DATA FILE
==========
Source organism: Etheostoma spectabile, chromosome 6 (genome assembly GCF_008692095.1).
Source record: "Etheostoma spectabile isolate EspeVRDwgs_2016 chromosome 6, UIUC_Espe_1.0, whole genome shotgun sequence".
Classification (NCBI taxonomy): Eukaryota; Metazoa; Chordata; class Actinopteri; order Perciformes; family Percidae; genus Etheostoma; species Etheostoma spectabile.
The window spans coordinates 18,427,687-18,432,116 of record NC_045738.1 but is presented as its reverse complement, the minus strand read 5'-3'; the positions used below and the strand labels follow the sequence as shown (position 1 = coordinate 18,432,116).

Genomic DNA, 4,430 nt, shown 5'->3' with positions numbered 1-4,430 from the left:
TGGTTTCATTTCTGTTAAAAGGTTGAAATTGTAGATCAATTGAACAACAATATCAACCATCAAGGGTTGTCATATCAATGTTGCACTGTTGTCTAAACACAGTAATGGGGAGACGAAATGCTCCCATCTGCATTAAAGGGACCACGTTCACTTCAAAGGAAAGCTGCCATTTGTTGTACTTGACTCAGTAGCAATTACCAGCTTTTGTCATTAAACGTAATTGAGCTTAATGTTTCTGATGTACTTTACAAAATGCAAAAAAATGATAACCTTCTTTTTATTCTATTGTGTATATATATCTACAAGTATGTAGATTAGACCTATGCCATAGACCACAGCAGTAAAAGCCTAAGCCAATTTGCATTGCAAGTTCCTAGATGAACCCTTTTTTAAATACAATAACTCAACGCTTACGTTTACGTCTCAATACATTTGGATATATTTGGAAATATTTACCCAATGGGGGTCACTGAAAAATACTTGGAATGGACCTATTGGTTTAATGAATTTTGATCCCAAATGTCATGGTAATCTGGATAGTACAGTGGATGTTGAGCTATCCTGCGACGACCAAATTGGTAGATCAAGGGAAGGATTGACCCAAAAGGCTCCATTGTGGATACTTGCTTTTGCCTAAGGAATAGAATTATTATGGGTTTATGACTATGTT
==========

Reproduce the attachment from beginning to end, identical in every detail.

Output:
Source organism: Etheostoma spectabile, chromosome 6 (genome assembly GCF_008692095.1).
Source record: "Etheostoma spectabile isolate EspeVRDwgs_2016 chromosome 6, UIUC_Espe_1.0, whole genome shotgun sequence".
Classification (NCBI taxonomy): Eukaryota; Metazoa; Chordata; class Actinopteri; order Perciformes; family Percidae; genus Etheostoma; species Etheostoma spectabile.
The window spans coordinates 18,427,687-18,432,116 of record NC_045738.1 but is presented as its reverse complement, the minus strand read 5'-3'; the positions used below and the strand labels follow the sequence as shown (position 1 = coordinate 18,432,116).

Genomic DNA, 4,430 nt, shown 5'->3' with positions numbered 1-4,430 from the left:
TGGTTTCATTTCTGTTAAAAGGTTGAAATTGTAGATCAATTGAACAACAATATCAACCATCAAGGGTTGTCATATCAATGTTGCACTGTTGTCTAAACACAGTAATGGGGAGACGAAATGCTCCCATCTGCATTAAAGGGACCACGTTCACTTCAAAGGAAAGCTGCCATTTGTTGTACTTGACTCAGTAGCAATTACCAGCTTTTGTCATTAAACGTAATTGAGCTTAATGTTTCTGATGTACTTTACAAAATGCAAAAAAATGATAACCTTCTTTTTATTCTATTGTGTATATATATCTACAAGTATGTAGATTAGACCTATGCCATAGACCACAGCAGTAAAAGCCTAAGCCAATTTGCATTGCAAGTTCCTAGATGAACCCTTTTTTAAATACAATAACTCAACGCTTACGTTTACGTCTCAATACATTTGGATATATTTGGAAATATTTACCCAATGGGGGTCACTGAAAAATACTTGGAATGGACCTATTGGTTTAATGAATTTTGATCCCAAATGTCATGGTAATCTGGATAGTACAGTGGATGTTGAGCTATCCTGCGACGACCAAATTGGTAGATCAAGGGAAGGATTGACCCAAAAGGCTCCATTGTGGATACTTGCTTTTGCCTAAGGAATAGAATTATTATGGGTTTATGACTATGTT